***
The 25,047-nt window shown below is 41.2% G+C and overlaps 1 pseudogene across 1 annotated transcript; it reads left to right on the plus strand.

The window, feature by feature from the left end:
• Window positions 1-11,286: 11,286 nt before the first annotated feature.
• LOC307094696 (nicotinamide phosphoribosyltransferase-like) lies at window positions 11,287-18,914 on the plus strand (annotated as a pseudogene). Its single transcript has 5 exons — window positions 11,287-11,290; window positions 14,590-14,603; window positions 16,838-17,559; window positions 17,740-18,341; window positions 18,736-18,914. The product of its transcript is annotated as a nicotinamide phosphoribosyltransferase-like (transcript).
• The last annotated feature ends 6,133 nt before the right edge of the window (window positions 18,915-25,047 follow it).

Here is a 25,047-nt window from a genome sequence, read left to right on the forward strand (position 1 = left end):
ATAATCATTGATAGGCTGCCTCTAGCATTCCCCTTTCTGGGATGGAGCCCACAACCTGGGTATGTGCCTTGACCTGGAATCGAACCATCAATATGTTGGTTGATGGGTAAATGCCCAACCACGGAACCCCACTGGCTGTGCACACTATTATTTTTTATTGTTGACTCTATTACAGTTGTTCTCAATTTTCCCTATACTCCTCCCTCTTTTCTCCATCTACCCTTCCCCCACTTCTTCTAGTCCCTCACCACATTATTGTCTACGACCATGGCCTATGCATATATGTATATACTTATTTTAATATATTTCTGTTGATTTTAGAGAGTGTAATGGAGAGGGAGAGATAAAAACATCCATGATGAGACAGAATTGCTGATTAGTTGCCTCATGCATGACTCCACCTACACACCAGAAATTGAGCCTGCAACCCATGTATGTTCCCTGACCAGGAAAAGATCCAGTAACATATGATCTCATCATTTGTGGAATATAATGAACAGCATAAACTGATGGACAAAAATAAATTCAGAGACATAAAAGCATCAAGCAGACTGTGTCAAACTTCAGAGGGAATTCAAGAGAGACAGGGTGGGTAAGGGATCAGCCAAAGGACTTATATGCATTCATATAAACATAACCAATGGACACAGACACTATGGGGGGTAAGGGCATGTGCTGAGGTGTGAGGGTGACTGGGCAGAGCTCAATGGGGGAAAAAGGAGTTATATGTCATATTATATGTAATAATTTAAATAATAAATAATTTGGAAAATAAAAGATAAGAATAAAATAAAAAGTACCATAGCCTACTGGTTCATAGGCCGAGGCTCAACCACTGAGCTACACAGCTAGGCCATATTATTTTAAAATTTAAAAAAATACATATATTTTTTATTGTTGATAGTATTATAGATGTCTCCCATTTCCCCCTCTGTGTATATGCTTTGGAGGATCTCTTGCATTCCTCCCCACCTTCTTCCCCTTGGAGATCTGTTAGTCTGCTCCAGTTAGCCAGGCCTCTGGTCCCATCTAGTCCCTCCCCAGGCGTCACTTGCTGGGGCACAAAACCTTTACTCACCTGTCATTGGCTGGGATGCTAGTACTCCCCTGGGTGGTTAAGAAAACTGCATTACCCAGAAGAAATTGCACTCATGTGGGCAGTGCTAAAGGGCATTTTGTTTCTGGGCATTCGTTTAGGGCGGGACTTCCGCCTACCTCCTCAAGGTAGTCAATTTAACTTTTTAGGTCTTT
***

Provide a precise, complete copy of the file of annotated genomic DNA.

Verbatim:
The 25,047-nt window shown below is 41.2% G+C and overlaps 1 pseudogene across 1 annotated transcript; it reads left to right on the plus strand.

The window, feature by feature from the left end:
• Window positions 1-11,286: 11,286 nt before the first annotated feature.
• LOC307094696 (nicotinamide phosphoribosyltransferase-like) lies at window positions 11,287-18,914 on the plus strand (annotated as a pseudogene). Its single transcript has 5 exons — window positions 11,287-11,290; window positions 14,590-14,603; window positions 16,838-17,559; window positions 17,740-18,341; window positions 18,736-18,914. The product of its transcript is annotated as a nicotinamide phosphoribosyltransferase-like (transcript).
• The last annotated feature ends 6,133 nt before the right edge of the window (window positions 18,915-25,047 follow it).

Here is a 25,047-nt window from a genome sequence, read left to right on the forward strand (position 1 = left end):
ATAATCATTGATAGGCTGCCTCTAGCATTCCCCTTTCTGGGATGGAGCCCACAACCTGGGTATGTGCCTTGACCTGGAATCGAACCATCAATATGTTGGTTGATGGGTAAATGCCCAACCACGGAACCCCACTGGCTGTGCACACTATTATTTTTTATTGTTGACTCTATTACAGTTGTTCTCAATTTTCCCTATACTCCTCCCTCTTTTCTCCATCTACCCTTCCCCCACTTCTTCTAGTCCCTCACCACATTATTGTCTACGACCATGGCCTATGCATATATGTATATACTTATTTTAATATATTTCTGTTGATTTTAGAGAGTGTAATGGAGAGGGAGAGATAAAAACATCCATGATGAGACAGAATTGCTGATTAGTTGCCTCATGCATGACTCCACCTACACACCAGAAATTGAGCCTGCAACCCATGTATGTTCCCTGACCAGGAAAAGATCCAGTAACATATGATCTCATCATTTGTGGAATATAATGAACAGCATAAACTGATGGACAAAAATAAATTCAGAGACATAAAAGCATCAAGCAGACTGTGTCAAACTTCAGAGGGAATTCAAGAGAGACAGGGTGGGTAAGGGATCAGCCAAAGGACTTATATGCATTCATATAAACATAACCAATGGACACAGACACTATGGGGGGTAAGGGCATGTGCTGAGGTGTGAGGGTGACTGGGCAGAGCTCAATGGGGGAAAAAGGAGTTATATGTCATATTATATGTAATAATTTAAATAATAAATAATTTGGAAAATAAAAGATAAGAATAAAATAAAAAGTACCATAGCCTACTGGTTCATAGGCCGAGGCTCAACCACTGAGCTACACAGCTAGGCCATATTATTTTAAAATTTAAAAAAATACATATATTTTTTATTGTTGATAGTATTATAGATGTCTCCCATTTCCCCCTCTGTGTATATGCTTTGGAGGATCTCTTGCATTCCTCCCCACCTTCTTCCCCTTGGAGATCTGTTAGTCTGCTCCAGTTAGCCAGGCCTCTGGTCCCATCTAGTCCCTCCCCAGGCGTCACTTGCTGGGGCACAAAACCTTTACTCACCTGTCATTGGCTGGGATGCTAGTACTCCCCTGGGTGGTTAAGAAAACTGCATTACCCAGAAGAAATTGCACTCATGTGGGCAGTGCTAAAGGGCATTTTGTTTCTGGGCATTCGTTTAGGGCGGGACTTCCGCCTACCTCCTCAAGGTAGTCAATTTAACTTTTTAGGTCTTT